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Biologics patent owners should consider the US International Trade Commission as a supplement (or alternative) to district court litigation, say Filko Prugo, Charlotte Jacobsen, Matt Rizzolo and Henry Huang of Ropes & Gray.
For manufacturers of biologics and biosimilars, the Biologics Price Competition and Innovation Act (BPCIA) imposes a complex statutory scheme that restricts the timing and control of patent litigation in district court. Biosimilar applicants who find themselves on the receiving end of a potential patent infringement complaint in district court have the advantage of (and have utilised) patent challenges at the Patent Trial and Appeal Board (PTAB).
However, another option also exists for biologics patent owners—one that proceeds at a fast pace using specialised rules and judges and that eschews stays pending PTAB challenges: the International Trade Commission (ITC).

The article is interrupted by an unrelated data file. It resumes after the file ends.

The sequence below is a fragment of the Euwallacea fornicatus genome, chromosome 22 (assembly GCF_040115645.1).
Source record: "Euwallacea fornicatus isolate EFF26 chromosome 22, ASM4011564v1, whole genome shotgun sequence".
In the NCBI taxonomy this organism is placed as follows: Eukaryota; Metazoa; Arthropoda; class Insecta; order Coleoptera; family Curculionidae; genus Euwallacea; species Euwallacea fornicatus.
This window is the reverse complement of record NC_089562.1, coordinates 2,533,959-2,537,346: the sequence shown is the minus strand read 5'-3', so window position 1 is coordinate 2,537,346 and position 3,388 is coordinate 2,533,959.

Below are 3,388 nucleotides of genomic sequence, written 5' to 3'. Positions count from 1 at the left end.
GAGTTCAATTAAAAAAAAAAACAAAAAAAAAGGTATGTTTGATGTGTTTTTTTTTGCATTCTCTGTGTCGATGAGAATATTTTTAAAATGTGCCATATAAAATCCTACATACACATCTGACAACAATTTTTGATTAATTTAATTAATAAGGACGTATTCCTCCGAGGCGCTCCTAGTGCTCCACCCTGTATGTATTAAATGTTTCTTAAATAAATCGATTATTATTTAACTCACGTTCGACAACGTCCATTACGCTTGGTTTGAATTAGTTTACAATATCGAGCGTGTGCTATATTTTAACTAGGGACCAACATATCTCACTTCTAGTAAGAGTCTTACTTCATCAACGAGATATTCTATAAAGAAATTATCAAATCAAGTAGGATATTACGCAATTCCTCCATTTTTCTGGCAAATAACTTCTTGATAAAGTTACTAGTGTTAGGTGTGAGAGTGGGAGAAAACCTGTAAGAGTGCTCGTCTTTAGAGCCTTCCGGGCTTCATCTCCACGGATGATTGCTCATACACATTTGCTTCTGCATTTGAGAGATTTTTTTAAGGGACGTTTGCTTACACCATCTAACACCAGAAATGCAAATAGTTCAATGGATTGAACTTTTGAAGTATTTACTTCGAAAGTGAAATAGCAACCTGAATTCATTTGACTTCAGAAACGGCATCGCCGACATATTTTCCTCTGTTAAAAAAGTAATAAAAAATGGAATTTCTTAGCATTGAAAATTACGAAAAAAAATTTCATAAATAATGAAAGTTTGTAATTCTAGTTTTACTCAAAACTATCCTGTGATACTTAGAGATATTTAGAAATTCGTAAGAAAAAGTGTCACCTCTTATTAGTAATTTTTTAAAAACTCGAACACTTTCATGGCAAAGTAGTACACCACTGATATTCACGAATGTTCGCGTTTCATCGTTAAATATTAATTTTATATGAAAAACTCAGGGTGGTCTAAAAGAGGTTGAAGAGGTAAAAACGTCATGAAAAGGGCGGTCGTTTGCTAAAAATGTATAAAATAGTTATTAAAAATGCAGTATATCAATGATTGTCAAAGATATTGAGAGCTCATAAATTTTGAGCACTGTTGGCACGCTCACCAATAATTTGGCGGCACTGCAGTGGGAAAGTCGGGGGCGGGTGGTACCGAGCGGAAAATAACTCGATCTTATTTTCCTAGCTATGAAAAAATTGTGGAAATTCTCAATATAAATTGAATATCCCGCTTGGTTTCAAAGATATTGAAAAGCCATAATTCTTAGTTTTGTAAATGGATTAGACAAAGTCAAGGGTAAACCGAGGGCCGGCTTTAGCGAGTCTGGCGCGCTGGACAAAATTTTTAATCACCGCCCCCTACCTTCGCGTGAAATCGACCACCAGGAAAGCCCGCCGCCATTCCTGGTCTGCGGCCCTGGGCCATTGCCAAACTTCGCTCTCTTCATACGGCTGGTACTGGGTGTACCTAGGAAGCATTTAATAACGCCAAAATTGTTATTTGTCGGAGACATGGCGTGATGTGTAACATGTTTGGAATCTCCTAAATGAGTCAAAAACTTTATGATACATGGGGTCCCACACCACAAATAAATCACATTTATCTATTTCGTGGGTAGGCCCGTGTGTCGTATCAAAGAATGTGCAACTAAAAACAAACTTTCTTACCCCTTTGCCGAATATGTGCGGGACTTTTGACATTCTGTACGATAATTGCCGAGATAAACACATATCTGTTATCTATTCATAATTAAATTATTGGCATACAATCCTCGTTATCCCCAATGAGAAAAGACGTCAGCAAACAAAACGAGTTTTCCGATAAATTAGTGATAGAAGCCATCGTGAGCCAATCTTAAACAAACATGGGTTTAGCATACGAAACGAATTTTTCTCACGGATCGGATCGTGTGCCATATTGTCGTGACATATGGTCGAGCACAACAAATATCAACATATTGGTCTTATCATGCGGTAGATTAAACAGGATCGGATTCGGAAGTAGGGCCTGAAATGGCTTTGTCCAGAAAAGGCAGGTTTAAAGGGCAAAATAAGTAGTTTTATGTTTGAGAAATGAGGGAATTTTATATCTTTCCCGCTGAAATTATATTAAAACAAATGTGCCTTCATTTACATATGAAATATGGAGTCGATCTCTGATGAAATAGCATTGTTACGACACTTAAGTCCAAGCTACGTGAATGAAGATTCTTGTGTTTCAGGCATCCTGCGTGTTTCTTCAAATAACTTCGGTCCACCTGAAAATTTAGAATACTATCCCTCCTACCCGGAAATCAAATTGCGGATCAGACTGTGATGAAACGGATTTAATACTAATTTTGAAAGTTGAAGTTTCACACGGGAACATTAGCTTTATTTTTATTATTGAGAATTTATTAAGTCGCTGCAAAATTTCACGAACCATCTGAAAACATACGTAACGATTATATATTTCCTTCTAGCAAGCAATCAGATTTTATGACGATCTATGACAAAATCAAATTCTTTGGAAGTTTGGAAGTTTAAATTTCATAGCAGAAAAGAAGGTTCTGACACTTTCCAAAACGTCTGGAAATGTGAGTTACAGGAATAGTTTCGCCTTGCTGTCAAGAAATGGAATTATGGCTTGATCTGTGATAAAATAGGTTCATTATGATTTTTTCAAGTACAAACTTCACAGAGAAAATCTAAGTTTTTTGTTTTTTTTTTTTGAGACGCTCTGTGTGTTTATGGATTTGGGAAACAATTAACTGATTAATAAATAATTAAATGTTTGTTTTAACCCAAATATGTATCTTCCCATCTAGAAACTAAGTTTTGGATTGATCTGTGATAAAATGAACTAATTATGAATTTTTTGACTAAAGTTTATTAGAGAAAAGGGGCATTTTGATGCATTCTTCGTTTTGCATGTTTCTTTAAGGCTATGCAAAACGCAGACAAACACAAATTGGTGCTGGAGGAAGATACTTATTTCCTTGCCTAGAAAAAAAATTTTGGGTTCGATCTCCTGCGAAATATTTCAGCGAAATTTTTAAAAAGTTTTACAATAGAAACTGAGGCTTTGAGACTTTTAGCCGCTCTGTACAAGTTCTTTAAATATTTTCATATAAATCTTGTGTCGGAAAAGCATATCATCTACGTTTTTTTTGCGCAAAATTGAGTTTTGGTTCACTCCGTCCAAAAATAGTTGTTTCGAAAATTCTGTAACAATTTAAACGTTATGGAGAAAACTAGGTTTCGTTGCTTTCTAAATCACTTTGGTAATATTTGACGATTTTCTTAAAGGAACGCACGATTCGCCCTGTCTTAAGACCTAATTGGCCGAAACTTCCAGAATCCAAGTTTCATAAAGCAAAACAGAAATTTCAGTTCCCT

The ITC provides a potentially robust supplement to BPCIA litigation in federal court—with distinct strategic considerations and powerful potential remedies for patent owners. Most significantly, the ITC may permit earlier resolution of ‘second phase’ BPCIA patent disputes and avoid the need for a preliminary injunction to prevent an at-risk biosimilar launch.
Life Sciences Intellectual Property Review (LSIPR) tracks the increasing challenges for intellectual property specialists in the rapidly evolving world of life sciences. From gene patents to stem cell research, we provide the very best news and analysis.
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Biologics, patent infringement, biosimilar litigation, US International Trade Commission, patent invalidity, Biologics Price Competition and Innovation Act